How to Make the Holy Mass mean more to Kids.

Parents who really want their children to grow in love for and commitment to Mass are actually parents who are determined to ensure their kids go off to college loving vegetables. Because they are aware that their child’s best opportunity for adult physical and spiritual health will come out of the habits they built in childhood. Those kinds of Parents do more than threaten to take away dessert if the children didn’t consume the vegetables.

Likewise, a parent who wants to raise churchgoing children will work hard to make the liturgy meaningful. They must keep on talking about the Mass with their children before they go to mass each time. They should always whisper explanations during key parts, they should discuss the homily afterward, they should always play Liturgical songs on their iPod or cellphone. And if it seems that the Mass they normally attend does not particularly suit the child well, they might try a Mass with a different priest or a different fashion of music that will grab a child’s attention and imagination.

The world is a busy and stressful place. Children need to learn how to relax and find the Holy Mass interesting. If the children watch a priest prepare the altar for the Eucharist in a video, it will interest them more to be present at the Mass. Because seeing a movie is a thorough process, done with complete attention and care for the details to be grabbed.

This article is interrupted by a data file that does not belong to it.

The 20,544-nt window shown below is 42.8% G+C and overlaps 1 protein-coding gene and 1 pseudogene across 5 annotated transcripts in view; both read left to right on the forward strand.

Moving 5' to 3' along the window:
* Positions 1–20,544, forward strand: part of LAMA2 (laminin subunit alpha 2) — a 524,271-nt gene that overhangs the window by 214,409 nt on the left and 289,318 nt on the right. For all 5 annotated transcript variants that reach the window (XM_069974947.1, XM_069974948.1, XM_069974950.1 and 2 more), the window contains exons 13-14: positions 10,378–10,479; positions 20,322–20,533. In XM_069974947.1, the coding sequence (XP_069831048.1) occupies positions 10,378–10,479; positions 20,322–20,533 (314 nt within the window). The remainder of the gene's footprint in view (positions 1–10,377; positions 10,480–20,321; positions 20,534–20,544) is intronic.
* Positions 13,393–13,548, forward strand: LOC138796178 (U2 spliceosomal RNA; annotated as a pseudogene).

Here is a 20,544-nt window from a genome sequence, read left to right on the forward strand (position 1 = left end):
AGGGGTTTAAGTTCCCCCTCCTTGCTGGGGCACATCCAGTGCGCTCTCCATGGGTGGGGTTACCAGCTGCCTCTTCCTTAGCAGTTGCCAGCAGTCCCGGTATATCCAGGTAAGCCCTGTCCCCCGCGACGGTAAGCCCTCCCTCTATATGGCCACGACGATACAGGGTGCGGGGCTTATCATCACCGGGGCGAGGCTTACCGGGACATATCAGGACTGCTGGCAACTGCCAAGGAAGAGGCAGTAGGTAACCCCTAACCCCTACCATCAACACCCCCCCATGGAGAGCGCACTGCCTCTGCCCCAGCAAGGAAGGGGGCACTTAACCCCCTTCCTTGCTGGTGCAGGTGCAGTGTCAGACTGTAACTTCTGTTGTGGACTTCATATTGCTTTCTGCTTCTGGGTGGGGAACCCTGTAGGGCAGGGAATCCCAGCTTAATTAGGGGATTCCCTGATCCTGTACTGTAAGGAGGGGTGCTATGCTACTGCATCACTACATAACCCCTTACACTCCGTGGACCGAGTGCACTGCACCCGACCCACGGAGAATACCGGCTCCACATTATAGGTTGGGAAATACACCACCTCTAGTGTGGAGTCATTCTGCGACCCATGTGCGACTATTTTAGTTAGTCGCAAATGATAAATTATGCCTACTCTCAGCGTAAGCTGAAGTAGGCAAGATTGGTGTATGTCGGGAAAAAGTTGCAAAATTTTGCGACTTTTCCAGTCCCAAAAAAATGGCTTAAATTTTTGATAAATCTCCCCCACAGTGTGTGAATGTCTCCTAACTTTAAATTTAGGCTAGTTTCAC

Children sometimes, go to church not just for themselves but to be present for others who need to see them there on a given Sunday. We might be ignorant on who in our community is struggling, who may need our handshake at the sign of peace, or our conversation after Mass, or just the safety that emanates from the feeling of a full church. Because children are quick to notice their peers in church. They see their classmates at church and that is a huge benefit, and they are always eager to go for Mass. They will then see they are not the only ones who go to church. And this will make the children ask questions like, “when is the family going to Mass?” and not to ask “if the family is going to Mass?”.

If you want your child to participate actively in the Holy liturgy, you as a parent would first of all lead by an example. If you want your children to behave in church, you have to lead by example. Everything you do, they will do too. This means not talking, texting on your phone, falling asleep and making to-do lists during church. After all, if you can’t sit still and pay attention during mass, how do you expect your kids to do so?
Lastly, bear in mind that the outcome of your hard work by keeping your children going to church will help them become well-adjusted adults with a stronger faith and testimony of the divinity of Jesus Christ.

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